Congressman Kevin Brady is taking one last swing at fixing a glitch in the Society Security system that stops many teachers, firefighters and police officers from claiming Social Security retirement benefits.

Congress cut Social Security benefits to many public servants in the 1980s, convinced that public pensions would be more than adequate to provide retirement income. Most school districts in Texas do not allow paycheck withdrawals for Social Security, with a few notable exceptions. In theory, teachers make no contributions, so they receive no benefits.

What You Need To Know

  • The Association of Texas Professional Educators and the Texas Retired Teachers Association traveled to Washington, D.C. this week

  • Teachers are asking lawmaker to make one last effort to fix Social Security's Windfall Elimination Provision or WEP

  • Fixing the WEP has been a bipartisan effort over the last decade, usually falling short at the 11th hour

  • The lead author on a WEP fix, Congressman Kevin Brady of Texas, is retiring this year after 26 years in Congress

But many retired schoolteachers, like Mary Widmier, paid into the Social Security system for the 40 quarters necessary to draw down benefits through outside and secondary employment.

“I believe my story is like so many others. I started working at the age of 16. I put myself through college, actually working at NASA during the beginning of the space program. And it was after that, that I decided that my true calling was to be a public school teacher,” Widmier said on Wednesday during a news conference on Capitol Hill. “So I finished my degree and started teaching school. And, of course, like everybody else, I had to work evening jobs, weekend jobs and full-time jobs every summer, just to make ends meet.”

But when it came time for Widmier to retire from Humble Independent School District — after 36 years as an educator and 21 years of outside work — she realized she would get little to no benefits from that outside employment because of what is called the Windfall Elimination Provision.

“Think about the thousands of public educators out there, those that genuinely want to make a difference and be in the classroom. They want to make teaching their lifelong career,” Widmier said. “We’re not asking for more than we pay into the system. We’re only asking that there be a more equitable formula for calculating our benefits.”

Those two words — “equitable formula” — are the key to the challenges around the Windfall Elimination Provision or WEP. WEP is a formula based on expected retirement income. The way to avoid the so-called windfall in the Windfall Elimination Provision was to calculate benefits in a way that would presume a public servant’s pension fund was sufficient.

Unfortunately, pension funds for teachers in Texas are rarely sufficient. The median monthly income for a retired teacher in Texas is around $2,000 a month. Teachers have gotten a 13th check during some recent legislative sessions, but lawmakers have not approved a cost-of-living adjustment since 2004.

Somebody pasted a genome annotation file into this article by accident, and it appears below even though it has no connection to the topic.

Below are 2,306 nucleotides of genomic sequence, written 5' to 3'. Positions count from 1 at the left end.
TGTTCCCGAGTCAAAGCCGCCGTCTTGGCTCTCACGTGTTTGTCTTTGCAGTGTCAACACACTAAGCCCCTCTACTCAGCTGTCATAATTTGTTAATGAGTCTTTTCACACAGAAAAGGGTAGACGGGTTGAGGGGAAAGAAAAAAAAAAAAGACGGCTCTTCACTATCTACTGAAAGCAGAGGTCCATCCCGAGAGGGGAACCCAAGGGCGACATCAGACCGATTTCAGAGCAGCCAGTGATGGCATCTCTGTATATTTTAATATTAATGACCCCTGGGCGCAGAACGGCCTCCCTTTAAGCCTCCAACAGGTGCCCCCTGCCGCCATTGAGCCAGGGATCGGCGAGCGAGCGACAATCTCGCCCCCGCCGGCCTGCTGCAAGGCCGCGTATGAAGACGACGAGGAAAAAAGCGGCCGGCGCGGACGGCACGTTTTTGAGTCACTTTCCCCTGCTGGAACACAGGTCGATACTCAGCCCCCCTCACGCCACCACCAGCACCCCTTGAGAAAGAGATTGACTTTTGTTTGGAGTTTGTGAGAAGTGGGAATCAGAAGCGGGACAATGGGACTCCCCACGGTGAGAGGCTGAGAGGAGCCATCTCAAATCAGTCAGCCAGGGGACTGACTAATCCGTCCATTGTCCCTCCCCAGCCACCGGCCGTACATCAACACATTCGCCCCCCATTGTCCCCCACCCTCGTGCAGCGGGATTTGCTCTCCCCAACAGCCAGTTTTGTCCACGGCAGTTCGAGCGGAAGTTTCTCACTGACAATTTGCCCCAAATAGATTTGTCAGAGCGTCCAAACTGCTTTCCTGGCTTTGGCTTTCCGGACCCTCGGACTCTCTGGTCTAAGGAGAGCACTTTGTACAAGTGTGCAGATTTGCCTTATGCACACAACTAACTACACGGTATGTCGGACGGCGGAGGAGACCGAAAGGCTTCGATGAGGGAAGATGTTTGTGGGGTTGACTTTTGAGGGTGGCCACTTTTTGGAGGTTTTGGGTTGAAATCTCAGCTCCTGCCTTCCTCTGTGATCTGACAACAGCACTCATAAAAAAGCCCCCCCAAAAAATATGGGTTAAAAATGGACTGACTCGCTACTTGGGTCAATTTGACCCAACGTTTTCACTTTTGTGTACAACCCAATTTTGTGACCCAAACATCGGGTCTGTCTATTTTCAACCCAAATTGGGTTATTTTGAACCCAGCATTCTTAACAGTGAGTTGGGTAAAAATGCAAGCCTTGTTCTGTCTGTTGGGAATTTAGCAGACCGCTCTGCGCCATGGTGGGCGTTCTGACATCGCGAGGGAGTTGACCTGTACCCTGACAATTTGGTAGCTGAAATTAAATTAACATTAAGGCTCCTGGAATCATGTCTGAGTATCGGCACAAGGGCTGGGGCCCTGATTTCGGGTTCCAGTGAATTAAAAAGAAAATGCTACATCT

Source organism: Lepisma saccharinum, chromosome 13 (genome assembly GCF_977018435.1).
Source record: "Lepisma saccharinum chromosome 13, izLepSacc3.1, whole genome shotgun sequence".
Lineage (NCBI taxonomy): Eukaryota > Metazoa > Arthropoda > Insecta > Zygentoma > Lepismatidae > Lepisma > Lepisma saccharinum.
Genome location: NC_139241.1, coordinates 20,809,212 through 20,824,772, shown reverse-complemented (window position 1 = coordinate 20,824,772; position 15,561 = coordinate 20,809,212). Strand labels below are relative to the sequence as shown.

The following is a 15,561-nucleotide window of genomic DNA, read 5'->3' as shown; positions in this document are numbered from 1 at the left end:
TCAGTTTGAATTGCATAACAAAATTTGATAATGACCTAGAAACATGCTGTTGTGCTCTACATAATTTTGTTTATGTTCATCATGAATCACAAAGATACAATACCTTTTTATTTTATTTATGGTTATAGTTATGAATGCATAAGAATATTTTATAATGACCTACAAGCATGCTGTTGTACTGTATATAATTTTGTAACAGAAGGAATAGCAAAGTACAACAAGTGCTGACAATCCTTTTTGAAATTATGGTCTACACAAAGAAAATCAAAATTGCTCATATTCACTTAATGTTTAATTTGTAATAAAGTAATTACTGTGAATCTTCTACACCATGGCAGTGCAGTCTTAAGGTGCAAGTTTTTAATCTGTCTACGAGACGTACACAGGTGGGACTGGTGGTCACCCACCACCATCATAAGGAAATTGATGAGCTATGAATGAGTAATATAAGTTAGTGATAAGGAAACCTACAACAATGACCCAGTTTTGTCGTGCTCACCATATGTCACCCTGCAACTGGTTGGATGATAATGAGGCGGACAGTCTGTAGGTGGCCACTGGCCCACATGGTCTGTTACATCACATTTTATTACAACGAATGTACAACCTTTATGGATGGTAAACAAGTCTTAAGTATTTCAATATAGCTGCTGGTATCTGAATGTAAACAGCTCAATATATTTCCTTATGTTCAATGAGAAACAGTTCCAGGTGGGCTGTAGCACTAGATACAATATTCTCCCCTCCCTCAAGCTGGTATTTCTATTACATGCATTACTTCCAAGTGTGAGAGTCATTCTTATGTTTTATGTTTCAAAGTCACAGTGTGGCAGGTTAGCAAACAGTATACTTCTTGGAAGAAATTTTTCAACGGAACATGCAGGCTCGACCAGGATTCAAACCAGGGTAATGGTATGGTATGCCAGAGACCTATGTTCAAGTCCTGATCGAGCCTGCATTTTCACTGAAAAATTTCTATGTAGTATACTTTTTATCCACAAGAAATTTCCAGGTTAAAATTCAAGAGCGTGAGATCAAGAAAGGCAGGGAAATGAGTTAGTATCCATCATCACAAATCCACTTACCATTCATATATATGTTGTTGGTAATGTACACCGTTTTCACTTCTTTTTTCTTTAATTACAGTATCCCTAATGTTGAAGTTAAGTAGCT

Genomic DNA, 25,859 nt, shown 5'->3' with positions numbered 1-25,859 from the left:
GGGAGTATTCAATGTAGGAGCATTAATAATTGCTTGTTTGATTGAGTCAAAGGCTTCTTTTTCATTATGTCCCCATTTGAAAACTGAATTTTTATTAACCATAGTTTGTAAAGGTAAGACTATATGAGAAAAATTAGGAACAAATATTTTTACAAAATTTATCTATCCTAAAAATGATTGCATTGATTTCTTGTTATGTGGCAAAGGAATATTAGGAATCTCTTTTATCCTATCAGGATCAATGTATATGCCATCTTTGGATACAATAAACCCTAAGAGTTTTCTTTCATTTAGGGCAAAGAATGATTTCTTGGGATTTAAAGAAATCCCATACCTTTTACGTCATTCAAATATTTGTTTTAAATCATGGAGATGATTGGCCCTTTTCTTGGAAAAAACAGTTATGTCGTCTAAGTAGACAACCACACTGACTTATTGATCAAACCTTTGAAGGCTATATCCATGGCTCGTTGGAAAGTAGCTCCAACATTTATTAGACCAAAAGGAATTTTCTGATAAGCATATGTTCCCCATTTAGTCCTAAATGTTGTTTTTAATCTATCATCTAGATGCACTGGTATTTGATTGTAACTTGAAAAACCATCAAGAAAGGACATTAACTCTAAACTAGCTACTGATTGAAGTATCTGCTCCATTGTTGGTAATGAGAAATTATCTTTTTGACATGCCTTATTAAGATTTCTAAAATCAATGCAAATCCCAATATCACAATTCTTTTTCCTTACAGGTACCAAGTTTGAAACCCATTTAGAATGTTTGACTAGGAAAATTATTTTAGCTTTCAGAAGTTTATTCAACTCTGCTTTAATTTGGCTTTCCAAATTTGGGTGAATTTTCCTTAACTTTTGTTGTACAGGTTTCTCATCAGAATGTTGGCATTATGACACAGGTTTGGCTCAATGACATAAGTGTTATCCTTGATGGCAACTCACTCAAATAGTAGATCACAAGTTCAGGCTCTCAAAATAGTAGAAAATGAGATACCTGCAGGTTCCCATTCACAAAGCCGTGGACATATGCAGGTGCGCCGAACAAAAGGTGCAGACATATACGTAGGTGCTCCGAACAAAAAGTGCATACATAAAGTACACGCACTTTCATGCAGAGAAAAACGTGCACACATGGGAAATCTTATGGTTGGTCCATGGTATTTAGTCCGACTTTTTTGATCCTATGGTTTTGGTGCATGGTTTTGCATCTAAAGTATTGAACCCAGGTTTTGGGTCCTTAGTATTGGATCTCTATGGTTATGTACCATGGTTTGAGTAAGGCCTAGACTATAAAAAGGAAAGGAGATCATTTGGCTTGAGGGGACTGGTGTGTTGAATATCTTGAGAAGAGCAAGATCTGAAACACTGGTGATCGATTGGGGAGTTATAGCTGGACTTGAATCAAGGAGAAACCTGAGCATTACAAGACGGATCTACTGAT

“Texas is a state with no cost-of-living raises built into their modest state pension benefits,” said Tim Lee of the Texas Retired Teachers Association. “Half of all current TRS retirees have never had a raise, and more than 130,000 TRS retirees in Texas live on a pension of $1,000 per month or less.”

Retired teachers — and those who have yet to retire — need a WEP solution, Lee said.

The challenge, however, has been in the details. Or, more accurately, the calculations. Brady, who also addressed the media, called a solution for WEP — one that provides supplemental but not excessive benefits — to be a “Rubik’s Cube” challenge.

Brady, a Republican from The Woodlands, was the lead House negotiator on the sweeping tax cut package in 2017. He’s served 26 years in Congress and will retire this year. Despite the support of ranking Democrat Richard Neal in Massachusetts, the Ways & Means Committee has failed to pass a viable solution to WEP.

“Police and teachers and firefighters have done nothing wrong… They just happened to pay into a Social Security substitute,” Brady said. “Then they work a second job, or a third job, or a first career or last career, and they earn fully there. It’s so unfair, the way they are treated under this 1984 law.”

Benefits can be cut up to $500 a month under WEP, Brady said. “That is a lot money — a ton of money, especially for people who didn’t get paid much during their career anyway,” he added.

Progressive groups like the Center on Budget and Policy Priorities are opposed to a sweeping removal of WEP, citing a 10-year price tag of $150 billion, but the group does express openness to an adjusted formula from Brady and Neal. 

None of that may matter, however, during this lame-duck session. Neal, asked directly if he had the votes for a WEP solution, could only admit the two sides had found common ground. 

“We’re close to something. That’s the reality. But at the same time, this is one of those issues, the more you explain it, the more complicated it gets,” Neal said, adding that even media in Brady’s hometown of Houston often presented WEP with inaccuracies. “The people we’re talking about paid in the necessary quarters to Social Security. They should draw the benefit, based upon the promise of Social Security.”

Brady sent a final letter to Neal, the current chair of House Ways & Means. It can be found here